NVE Corp (NVEC) Q3 2019 Earnings Conference Call Transcript

NVEC earnings call for the period ending December 31, 2018.

Motley Fool Transcribers
Motley Fool Transcribers
Jan 23, 2019 at 8:55PM
Energy, Materials, and Utilities
Logo of jester cap with thought bubble.

Image source: The Motley Fool.

NVE Corp  (NASDAQ:NVEC)
Q3 2019 Earnings Conference Call
Jan. 23, 2019, 5:00 p.m. ET

Contents:

  • Prepared Remarks
  • Questions and Answers
  • Call Participants

See all our earnings call transcripts.

Prepared Remarks:

Operator

Good day, ladies and gentlemen, and welcome to the NVE Conference Call on Third Quarter Results. At this time, all participants are in a listen-only mode. Later, we will conduct a question-and-answer session and instructions will be given at that time. (Operator Instructions) As a reminder, today's conference may be recorded.

I would now like to turn the call over to Mr. Daniel Baker, President and CEO. Sir, you may begin.

Daniel A. Baker -- President and Chief Executive Officer

Good afternoon, and welcome to our conference call for the quarter ended December 31, 2018. As always, I'm joined by Curt Reynders, our Chief Financial Officer. This call is being webcast live and being recorded. A replay will be available through our website, nve.com. And after my opening comments, Curt will present our financial review of the quarter, I'll cover business items and we'll open the call to questions. We issued our press release and filed our quarterly report on Form 10-Q in the past hour following the close of market. Links to documents are available through the SEC's website, our website and our Twitter timeline.

Comments we may make that relate to future plans, events, financial results or performance are forward-looking statements that are subject to certain risks and uncertainties including among others such factors as risks and uncertainties related to future sales and revenue, risks related to changes in tariffs and other trade barriers, as well as the risk factors listed from time to time in our filings with the SEC including our 10-K for the year ended March 31, 2018.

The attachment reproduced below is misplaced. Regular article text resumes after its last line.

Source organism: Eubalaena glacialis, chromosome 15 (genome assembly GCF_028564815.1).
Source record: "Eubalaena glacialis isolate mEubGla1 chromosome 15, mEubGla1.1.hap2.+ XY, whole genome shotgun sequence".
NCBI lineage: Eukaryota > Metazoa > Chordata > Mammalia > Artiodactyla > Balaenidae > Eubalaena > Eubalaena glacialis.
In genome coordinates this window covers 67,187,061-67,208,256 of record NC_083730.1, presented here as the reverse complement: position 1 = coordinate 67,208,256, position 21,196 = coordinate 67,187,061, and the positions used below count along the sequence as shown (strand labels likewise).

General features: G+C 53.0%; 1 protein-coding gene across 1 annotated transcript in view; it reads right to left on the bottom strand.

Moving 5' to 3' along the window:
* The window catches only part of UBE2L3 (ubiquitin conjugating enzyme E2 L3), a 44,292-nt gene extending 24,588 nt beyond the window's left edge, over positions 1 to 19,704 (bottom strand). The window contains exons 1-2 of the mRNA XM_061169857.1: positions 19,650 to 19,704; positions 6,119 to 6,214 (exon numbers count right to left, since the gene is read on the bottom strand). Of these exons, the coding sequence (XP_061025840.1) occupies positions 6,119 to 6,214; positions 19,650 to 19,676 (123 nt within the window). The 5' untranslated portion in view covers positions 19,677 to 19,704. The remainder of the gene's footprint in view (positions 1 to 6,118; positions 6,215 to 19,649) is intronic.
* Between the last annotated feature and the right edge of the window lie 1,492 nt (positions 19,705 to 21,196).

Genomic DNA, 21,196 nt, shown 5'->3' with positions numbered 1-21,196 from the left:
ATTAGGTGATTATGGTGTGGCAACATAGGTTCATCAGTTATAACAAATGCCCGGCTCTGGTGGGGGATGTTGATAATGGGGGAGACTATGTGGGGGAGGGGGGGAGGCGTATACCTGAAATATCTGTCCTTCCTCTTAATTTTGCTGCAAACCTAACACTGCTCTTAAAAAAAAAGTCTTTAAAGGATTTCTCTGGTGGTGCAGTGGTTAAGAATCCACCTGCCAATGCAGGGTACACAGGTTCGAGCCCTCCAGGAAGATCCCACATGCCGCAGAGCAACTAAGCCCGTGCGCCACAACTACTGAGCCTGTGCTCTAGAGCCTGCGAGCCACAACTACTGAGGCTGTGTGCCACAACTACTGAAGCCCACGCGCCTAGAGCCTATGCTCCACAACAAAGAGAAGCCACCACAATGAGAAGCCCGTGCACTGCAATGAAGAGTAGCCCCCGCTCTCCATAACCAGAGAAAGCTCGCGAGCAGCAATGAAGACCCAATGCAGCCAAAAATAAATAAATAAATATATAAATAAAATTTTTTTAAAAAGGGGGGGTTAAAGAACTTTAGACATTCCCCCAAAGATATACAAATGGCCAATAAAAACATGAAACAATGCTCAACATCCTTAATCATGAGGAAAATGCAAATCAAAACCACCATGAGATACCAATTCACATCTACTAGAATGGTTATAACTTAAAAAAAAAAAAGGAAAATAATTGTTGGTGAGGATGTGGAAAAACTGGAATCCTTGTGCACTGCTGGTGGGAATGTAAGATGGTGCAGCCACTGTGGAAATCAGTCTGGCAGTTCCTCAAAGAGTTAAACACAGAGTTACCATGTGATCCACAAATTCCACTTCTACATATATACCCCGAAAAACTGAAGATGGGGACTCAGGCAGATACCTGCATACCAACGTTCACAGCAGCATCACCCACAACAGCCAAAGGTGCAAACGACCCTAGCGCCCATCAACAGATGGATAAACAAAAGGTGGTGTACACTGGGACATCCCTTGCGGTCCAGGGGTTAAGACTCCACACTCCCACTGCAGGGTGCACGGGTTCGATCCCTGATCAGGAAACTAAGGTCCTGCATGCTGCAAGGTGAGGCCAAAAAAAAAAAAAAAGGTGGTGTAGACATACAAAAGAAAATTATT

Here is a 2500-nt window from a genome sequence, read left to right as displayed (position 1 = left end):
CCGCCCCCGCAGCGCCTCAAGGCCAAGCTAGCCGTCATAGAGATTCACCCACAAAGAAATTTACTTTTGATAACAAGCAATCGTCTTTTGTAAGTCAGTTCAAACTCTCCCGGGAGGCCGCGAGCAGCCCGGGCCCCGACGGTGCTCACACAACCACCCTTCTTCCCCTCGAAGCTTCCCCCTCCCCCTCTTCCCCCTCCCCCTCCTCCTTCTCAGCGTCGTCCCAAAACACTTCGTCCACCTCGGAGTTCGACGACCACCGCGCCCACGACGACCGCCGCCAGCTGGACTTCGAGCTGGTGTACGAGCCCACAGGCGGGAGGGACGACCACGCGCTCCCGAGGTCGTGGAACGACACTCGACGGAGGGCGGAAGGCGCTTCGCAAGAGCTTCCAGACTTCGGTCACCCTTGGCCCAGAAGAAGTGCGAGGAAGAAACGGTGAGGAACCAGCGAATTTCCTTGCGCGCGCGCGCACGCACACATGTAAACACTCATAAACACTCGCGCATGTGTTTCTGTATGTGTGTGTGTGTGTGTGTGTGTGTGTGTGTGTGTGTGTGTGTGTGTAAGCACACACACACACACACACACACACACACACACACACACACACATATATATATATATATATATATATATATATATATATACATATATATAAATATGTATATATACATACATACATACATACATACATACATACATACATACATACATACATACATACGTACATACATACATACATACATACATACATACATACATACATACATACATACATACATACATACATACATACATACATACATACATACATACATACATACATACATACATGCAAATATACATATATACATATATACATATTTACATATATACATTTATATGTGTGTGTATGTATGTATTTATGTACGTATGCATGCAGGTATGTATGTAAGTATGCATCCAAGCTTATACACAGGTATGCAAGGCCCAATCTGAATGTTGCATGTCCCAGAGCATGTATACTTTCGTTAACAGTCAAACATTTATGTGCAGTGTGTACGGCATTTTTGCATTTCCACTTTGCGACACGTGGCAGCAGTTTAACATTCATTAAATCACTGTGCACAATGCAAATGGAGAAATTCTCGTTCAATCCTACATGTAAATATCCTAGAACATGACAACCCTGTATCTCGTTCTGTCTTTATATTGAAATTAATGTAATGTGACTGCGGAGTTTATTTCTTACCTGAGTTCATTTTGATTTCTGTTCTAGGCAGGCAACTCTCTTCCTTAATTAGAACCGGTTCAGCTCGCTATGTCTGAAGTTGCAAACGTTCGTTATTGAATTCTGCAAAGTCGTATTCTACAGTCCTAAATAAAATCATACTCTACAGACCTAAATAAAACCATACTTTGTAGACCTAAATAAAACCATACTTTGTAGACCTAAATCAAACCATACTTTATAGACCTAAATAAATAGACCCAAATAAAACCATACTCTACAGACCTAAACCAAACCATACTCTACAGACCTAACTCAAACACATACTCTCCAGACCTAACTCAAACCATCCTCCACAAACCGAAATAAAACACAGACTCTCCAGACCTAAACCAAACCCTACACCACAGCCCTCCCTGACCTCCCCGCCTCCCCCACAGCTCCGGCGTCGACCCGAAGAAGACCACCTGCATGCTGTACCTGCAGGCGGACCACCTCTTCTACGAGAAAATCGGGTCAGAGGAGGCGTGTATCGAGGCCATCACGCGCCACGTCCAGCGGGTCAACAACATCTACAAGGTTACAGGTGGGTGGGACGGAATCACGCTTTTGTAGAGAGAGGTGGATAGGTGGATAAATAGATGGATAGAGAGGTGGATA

The company undertakes no obligation to update forward looking statements we may make.

We're pleased to report strong earnings of $0.71 per share, despite a 32% increase in R&D expense which included smart sensor development and product launches, the past quarter. I'll cover smart sensors in a few minutes. But first, Curt will cover the details of our financial results. Curt?

Curt A. Reynders -- Chief Financial Officer

Thanks, Dan. Total revenue for the third quarter decreased 15% due to a 7% decrease in product sales and a 69% decrease in contract R&D. The decrease in product sales from the prior year quarter was primarily due to a decrease in custom, anti-tamper products sales which are primarily from military markets with timing that can fluctuate. We have however received additional anti-tamper orders and we currently believe sales will pick up starting next quarter.